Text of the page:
Activists want state-wide decriminalization of psychedelic drugs
Student activists and local drug advocates gathered on Sunday at the University of Michigan Ann Arbor to call for a state-wide decriminalization of psychedelic drugs.
Sponsored by the public university’s Student Association for Psychedelic Studies and other organizations, the first annual Entheofest also celebrated the one-year anniversary of Ann Arbor’s decriminalization of entheogenic plants, also known as psychedelics.
Some students shared why they decided to attend the event.
“Psychedelics … have been used by humans for thousands of years for healing, both (for) interpersonal and intercultural healing,” social work student Christian Smith told the Michigan Daily. “And this is a celebration of the year anniversary of decriminalizing sacred plant medicines in Ann Arbor,” Smith told the campus paper.
“Decriminalizing these substances reduces the number of people who are incarcerated through the racist War on Drugs,” Moss Herberholz, the psychedelic student group president, told the campus paper.
Entheofest was great! I made a huge splash wearing this shirt and carrying this sign. Everybody and their brother took pictures of me. I signed a media release for somebody. Had a lot of great conversations with people. Lots of organizers want to work with me. pic.twitter.com/y2DDQSxxHY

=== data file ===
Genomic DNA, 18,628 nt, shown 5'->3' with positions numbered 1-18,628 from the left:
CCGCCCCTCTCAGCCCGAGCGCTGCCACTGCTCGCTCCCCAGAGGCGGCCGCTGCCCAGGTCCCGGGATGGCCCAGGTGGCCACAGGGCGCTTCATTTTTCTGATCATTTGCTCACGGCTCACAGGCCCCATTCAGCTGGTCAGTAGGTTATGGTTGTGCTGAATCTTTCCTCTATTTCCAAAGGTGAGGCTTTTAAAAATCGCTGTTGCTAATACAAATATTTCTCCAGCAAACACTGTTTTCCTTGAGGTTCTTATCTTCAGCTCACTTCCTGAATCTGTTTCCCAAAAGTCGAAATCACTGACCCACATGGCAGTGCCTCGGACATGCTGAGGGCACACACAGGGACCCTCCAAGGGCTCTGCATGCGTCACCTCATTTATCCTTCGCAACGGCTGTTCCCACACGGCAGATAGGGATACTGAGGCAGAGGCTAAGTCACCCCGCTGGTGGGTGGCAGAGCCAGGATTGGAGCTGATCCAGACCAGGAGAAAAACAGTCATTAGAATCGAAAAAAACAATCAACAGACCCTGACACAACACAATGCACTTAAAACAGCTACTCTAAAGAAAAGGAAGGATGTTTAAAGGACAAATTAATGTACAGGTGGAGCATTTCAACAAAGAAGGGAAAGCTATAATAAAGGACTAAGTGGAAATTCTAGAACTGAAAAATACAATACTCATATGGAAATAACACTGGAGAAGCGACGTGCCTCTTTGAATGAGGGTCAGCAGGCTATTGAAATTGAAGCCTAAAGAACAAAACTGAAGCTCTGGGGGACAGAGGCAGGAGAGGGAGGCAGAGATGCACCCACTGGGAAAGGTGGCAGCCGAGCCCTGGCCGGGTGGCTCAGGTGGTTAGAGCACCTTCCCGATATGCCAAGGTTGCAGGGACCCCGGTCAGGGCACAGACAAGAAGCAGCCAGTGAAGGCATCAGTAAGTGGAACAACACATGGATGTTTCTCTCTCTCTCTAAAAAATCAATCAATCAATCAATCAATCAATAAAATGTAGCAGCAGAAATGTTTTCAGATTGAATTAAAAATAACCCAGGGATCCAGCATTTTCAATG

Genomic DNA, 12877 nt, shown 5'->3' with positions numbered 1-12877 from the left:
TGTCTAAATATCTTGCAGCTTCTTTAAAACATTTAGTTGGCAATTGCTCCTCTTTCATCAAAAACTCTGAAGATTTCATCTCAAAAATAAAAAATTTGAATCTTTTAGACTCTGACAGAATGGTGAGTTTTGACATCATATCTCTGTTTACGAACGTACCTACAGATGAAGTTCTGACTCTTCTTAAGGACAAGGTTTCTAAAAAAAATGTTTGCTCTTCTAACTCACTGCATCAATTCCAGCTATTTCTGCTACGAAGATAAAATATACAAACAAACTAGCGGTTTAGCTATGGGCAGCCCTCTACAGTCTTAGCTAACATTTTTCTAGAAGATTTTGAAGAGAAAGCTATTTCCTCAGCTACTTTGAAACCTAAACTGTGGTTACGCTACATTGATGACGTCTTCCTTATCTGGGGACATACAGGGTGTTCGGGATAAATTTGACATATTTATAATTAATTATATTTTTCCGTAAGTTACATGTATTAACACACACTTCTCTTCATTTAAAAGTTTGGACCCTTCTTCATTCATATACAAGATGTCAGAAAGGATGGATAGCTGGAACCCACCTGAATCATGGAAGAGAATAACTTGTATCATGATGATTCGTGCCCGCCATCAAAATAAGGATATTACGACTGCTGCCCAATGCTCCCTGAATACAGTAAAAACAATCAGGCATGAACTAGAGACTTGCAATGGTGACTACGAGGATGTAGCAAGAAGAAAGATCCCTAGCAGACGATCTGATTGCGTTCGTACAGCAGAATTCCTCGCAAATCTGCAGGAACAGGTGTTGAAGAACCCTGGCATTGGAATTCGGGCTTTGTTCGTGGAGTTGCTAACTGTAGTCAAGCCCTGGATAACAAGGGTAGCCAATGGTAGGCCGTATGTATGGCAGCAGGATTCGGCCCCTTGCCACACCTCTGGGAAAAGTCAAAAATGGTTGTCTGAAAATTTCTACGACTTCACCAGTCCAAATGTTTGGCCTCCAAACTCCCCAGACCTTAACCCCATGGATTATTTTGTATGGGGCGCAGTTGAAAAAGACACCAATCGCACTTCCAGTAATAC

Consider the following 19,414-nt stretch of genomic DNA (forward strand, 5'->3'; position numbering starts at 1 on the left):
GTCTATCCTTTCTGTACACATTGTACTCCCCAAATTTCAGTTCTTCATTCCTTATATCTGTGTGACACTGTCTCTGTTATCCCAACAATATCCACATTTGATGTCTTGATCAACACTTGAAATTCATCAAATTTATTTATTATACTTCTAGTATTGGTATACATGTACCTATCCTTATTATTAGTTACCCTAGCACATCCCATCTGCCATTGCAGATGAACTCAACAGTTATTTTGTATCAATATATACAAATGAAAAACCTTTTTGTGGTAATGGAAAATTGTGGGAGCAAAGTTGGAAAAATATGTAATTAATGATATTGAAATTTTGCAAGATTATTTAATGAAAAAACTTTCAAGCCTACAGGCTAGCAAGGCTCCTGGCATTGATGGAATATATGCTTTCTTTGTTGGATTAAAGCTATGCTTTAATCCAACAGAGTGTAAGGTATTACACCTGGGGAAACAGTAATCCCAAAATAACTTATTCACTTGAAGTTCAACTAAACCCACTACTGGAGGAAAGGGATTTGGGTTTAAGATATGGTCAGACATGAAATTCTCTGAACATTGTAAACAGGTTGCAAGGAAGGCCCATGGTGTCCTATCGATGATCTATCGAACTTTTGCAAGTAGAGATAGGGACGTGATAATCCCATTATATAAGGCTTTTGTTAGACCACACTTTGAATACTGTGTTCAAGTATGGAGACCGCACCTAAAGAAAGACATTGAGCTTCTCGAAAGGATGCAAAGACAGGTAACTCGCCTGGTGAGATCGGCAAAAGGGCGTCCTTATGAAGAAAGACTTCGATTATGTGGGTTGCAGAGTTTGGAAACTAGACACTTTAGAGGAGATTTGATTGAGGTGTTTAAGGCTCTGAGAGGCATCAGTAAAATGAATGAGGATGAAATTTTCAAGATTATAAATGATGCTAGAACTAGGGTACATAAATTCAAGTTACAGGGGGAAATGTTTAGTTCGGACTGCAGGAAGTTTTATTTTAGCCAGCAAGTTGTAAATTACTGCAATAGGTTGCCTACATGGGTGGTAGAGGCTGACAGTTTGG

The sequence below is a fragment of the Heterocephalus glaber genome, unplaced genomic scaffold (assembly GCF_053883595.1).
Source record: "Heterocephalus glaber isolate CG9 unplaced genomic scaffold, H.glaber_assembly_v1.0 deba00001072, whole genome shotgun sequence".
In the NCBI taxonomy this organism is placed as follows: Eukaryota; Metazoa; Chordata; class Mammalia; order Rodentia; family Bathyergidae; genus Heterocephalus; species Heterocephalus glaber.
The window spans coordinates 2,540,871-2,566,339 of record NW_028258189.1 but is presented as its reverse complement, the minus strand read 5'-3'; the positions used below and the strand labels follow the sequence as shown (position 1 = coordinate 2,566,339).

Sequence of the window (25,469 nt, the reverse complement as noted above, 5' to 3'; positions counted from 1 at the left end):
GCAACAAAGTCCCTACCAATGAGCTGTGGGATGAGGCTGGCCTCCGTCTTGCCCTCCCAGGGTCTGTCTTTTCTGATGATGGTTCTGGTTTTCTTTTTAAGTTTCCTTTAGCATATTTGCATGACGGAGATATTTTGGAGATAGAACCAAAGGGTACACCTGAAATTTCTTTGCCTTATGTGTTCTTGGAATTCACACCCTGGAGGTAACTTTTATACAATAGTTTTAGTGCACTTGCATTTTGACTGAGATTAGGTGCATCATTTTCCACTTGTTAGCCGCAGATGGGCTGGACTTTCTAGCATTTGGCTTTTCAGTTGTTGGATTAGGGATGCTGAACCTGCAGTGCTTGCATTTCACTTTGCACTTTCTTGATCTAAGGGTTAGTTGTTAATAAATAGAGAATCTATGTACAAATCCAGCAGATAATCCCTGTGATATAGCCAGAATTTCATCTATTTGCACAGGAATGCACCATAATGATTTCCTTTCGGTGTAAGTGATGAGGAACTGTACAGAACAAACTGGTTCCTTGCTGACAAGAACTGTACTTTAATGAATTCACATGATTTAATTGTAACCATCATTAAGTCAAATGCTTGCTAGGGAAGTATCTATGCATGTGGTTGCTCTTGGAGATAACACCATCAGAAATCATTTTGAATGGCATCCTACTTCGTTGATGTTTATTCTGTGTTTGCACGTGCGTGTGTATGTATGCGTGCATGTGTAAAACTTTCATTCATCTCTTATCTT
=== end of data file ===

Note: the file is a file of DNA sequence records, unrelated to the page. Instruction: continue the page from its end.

— Derek Frasure (@DerekTFrasure) September 19, 2021
— martha lewand (she/her) (@marthalewand) September 19, 2021
Michael Williams, a member of Students for Sensible Drug Policy, explained how using psychedelic drugs helped him get off drugs.
Williams now regularly uses psychedelics instead of regularly using opioids and meth, according to comments he gave to the Michigan Daily.
It was a single psychedelic mushroom experience trying to just chase another high, where I took a look in the cosmic mirror and saw myself and the things I was doing to my body, and realized that I needed to make some life changes…I then was able to give up opioids, able to distance myself from methamphetamines, and started looking at psychedelics as a way to connect with spirituality and find myself.
Other cities including Denver and Oakland have decriminalized psychedelics.
IMAGE: Derek Frasure/Twitter